The government of Australia successfully blocked UNESCO in listing the Great Barrier Reef as an endangered World Heritage site following earlier report findings that the reef has severely deteriorated due to climate change.
What is Happening?
- A UN committee report published in June found that due to climate change, the endangered Great Barrier Reef has deteriorated to such an extent that it should be listed as a world heritage site “in danger”. Despite the Australian government’s efforts to restore and improve the health of the reef, “there is no possible doubt that the property is facing ascertained danger.”
- The report claims Australia had failed to meet key water quality and land management targets, as well as overall lacklustre climate efforts. It was also noted that while most developed countries have set carbon neutrality goals by 2050 or earlier, Australia is yet to make any.
- The government of Australia vehemently disagrees with the findings, where Federal Environment Minister Sussan Ley stated: “The Great Barrier Reef is the best managed reef in the world and this draft recommendation has been made without examining the reef first hand, and without the latest information.”
- Ley and the government began lobbying across Europe since June. On July 23, they managed to garner support from 12 other countries to delay a decision until 2023, effectively prevented the Great Barrier Reef listed as an “in danger“ world heritage site for now.
- However, the World Heritage Committee, which consists of 21 member states, required Australia to submit a report by February 2022 on their conservation efforts and protective measures implemented for the reef. Should members of the committee agree that not enough action isn’t taken to address concerns, the Great Barrier Reef would lose its World Heritage status and potentially heavily impact Australia’s international tourism industry.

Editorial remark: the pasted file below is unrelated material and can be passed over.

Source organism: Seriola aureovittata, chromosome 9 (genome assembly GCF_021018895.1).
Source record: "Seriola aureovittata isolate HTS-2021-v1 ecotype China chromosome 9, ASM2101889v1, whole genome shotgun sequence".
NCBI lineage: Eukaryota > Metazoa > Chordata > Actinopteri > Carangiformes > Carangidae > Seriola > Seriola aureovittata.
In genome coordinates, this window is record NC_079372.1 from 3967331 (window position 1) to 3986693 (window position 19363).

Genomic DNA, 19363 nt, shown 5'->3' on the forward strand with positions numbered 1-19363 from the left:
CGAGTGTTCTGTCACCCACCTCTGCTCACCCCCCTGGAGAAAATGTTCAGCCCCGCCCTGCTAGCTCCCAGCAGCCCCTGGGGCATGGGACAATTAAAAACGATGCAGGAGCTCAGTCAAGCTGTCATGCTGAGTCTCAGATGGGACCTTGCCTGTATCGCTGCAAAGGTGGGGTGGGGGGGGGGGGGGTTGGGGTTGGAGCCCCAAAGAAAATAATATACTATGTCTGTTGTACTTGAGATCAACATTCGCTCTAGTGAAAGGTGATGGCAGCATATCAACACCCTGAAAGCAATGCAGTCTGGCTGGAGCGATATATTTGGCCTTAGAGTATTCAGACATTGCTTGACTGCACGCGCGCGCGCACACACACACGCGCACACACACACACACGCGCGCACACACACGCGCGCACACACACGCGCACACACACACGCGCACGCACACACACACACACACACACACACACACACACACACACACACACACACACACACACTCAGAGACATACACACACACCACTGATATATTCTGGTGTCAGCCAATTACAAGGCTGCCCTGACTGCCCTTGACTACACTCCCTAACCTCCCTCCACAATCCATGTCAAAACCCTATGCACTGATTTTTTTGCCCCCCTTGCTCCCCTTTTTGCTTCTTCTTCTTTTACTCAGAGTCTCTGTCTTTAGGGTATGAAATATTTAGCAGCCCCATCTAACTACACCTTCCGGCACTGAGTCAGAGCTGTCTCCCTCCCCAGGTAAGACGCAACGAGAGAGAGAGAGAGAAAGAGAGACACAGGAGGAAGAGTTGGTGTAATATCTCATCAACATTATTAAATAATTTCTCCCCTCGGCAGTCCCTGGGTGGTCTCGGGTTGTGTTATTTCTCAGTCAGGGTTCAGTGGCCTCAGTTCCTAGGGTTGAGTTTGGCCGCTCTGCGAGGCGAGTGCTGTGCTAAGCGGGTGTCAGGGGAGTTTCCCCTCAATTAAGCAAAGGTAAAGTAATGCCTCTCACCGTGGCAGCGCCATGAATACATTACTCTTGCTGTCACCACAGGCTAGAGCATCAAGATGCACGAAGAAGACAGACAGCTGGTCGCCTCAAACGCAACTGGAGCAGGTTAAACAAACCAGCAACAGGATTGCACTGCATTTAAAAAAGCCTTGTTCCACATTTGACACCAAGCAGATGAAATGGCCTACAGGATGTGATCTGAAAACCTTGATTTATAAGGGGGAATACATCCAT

- This is not the first time the Australian government has managed to postpone a decision on the status of the Great Barrier Reef. In 2015, the country successfully lobbied for a delay and committed billions of dollars towards the protection of the reef.
- The UN body was heavily criticised, particularly by environmental groups, in their decision not to downgrade the reef’s status. Many argue that there needs to be a push for more immediate action on climate change and water pollution.
- The Great Barrier Reef, the world’s largest and longest reef system in the world, spans nearly 345,000 sq km off Australia’s northeastern coast and is home to more than 1,600 species of fish and 600 species of soft and hard corals.
- The reef has experienced some of the most severe coral bleaching in recent years, caused by warming ocean temperatures, and has reportedly lost 50% of cover in 2016 and 2017 as a result. However, the reef is a vital player in the Australian economy, contributing $6.4 billion annually and supporting 64,000 jobs, according to the Great Barrier Reef Foundation.
- Scientists from the government of Australia say there’s been evidence of some recovery in the last 12 months though long-term progress remains slow. In response to the reef’s status, Australian officials claim they hope to meet the required targets as soon as possible without impacting the country’s economy.
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Featured image by: Flickr